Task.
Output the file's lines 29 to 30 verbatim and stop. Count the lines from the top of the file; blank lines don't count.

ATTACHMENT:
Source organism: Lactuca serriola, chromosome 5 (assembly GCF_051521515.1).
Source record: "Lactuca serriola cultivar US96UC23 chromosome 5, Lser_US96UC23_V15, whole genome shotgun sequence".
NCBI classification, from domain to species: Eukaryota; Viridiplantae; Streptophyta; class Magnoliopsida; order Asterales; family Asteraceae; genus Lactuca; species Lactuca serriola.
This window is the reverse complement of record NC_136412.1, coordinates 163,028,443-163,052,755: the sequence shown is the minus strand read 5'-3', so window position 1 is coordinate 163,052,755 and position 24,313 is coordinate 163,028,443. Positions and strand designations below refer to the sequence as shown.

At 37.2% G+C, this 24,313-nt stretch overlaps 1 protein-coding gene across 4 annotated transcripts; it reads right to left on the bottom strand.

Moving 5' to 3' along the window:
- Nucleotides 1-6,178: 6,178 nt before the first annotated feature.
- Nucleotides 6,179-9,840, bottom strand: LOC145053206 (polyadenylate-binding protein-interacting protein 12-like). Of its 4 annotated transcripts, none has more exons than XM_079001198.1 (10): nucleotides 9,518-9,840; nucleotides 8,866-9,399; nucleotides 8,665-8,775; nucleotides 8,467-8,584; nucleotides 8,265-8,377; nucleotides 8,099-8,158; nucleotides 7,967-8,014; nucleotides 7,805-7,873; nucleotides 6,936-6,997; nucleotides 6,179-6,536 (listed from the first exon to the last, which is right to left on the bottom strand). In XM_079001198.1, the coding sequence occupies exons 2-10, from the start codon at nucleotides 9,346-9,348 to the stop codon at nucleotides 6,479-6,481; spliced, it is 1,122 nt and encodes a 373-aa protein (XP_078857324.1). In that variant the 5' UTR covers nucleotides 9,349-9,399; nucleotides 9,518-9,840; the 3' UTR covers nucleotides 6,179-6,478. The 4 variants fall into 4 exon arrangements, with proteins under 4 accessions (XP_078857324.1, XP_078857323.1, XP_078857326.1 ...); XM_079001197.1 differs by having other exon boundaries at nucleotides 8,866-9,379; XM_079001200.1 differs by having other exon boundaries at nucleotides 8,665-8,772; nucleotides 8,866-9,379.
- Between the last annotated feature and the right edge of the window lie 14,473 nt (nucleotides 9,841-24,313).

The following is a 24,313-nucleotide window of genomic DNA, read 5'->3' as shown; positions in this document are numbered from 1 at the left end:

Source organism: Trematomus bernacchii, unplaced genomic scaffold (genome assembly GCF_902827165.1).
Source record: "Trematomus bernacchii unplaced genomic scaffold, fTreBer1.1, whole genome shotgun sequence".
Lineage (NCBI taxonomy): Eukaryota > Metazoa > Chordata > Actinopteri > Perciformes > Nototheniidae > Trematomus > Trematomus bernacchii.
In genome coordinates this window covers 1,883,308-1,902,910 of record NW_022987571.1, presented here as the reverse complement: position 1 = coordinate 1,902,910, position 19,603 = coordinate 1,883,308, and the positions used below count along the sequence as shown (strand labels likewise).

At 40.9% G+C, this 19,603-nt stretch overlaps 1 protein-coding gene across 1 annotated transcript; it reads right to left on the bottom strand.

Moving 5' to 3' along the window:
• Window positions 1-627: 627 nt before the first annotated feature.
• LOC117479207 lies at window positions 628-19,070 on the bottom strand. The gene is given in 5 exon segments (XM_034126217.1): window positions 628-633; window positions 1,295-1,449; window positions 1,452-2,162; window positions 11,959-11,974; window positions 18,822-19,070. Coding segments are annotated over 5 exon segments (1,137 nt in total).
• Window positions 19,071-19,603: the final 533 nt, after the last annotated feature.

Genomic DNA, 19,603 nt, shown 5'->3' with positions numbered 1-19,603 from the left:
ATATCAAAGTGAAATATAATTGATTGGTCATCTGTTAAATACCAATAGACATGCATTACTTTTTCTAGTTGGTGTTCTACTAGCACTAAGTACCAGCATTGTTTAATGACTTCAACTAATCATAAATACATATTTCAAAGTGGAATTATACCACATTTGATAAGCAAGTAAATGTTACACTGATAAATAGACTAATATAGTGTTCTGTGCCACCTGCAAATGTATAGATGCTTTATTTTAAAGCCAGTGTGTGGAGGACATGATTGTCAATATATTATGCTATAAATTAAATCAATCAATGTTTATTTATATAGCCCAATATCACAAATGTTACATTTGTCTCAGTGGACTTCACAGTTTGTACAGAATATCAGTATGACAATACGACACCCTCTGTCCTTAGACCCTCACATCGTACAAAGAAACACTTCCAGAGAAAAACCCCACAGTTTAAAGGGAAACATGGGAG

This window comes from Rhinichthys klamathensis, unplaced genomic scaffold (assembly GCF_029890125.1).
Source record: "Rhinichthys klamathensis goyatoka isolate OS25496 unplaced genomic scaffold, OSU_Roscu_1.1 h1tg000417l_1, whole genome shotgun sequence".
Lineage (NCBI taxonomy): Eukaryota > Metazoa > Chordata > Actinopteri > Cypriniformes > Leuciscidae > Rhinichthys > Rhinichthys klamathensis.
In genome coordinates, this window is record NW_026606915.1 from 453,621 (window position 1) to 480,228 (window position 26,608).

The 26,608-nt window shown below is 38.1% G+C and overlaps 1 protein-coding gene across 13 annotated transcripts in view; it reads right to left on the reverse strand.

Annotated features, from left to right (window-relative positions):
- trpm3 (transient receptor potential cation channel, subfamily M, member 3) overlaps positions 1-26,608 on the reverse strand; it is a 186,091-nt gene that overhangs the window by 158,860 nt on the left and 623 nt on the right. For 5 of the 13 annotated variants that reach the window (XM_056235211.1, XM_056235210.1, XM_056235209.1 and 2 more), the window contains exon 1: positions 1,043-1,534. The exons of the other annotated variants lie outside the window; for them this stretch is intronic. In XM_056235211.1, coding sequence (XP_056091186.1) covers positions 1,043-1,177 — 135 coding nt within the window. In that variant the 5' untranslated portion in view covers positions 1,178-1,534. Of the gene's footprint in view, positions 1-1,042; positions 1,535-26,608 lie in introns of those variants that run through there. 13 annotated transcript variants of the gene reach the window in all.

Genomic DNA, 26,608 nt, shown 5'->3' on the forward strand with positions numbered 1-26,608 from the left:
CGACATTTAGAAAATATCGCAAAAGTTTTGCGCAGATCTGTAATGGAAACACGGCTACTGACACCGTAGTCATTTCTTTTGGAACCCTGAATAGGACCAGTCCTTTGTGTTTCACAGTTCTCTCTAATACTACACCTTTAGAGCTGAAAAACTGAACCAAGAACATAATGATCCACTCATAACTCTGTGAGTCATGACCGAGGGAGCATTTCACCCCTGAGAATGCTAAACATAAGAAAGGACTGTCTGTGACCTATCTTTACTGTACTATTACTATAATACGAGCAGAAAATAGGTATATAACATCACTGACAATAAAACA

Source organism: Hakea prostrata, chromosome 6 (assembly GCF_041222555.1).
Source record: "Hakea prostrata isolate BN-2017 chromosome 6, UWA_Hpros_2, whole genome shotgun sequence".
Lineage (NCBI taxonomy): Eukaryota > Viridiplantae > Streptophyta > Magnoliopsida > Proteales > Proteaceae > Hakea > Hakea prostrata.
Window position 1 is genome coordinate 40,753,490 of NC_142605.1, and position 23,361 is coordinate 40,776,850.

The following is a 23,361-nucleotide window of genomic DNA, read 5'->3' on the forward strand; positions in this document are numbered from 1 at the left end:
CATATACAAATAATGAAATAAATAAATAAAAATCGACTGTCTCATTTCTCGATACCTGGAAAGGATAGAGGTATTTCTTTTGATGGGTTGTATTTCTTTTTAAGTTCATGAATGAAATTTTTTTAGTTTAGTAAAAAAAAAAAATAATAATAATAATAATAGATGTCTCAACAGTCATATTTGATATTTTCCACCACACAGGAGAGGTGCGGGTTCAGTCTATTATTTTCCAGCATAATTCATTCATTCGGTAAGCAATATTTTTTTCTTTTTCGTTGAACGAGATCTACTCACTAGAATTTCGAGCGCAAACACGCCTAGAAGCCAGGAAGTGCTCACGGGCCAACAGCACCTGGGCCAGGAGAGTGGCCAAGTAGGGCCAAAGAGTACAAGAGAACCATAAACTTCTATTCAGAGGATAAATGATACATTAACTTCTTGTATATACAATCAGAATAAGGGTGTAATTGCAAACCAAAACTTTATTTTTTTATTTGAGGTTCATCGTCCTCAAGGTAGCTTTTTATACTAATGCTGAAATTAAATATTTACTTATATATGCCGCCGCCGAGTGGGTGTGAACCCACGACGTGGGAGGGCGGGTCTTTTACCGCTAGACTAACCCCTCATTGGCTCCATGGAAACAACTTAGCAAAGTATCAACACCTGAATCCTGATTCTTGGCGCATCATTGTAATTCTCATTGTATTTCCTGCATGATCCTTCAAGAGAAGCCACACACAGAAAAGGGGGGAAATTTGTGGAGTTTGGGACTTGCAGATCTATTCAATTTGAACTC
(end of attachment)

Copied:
Genomic DNA, 26,608 nt, shown 5'->3' on the forward strand with positions numbered 1-26,608 from the left:
CGACATTTAGAAAATATCGCAAAAGTTTTGCGCAGATCTGTAATGGAAACACGGCTACTGACACCGTAGTCATTTCTTTTGGAACCCTGAATAGGACCAGTCCTTTGTGTTTCACAGTTCTCTCTAATACTACACCTTTAGAGCTGAAAAACTGAACCAAGAACATAATGATCCACTCATAACTCTGTGAGTCATGACCGAGGGAGCATTTCACCCCTGAGAATGCTAAACATAAGAAAGGACTGTCTGTGACCTATCTTTACTGTACTATTACTATAATACGAGCAGAAAATAGGTATATAACATCACTGACAATAAAACA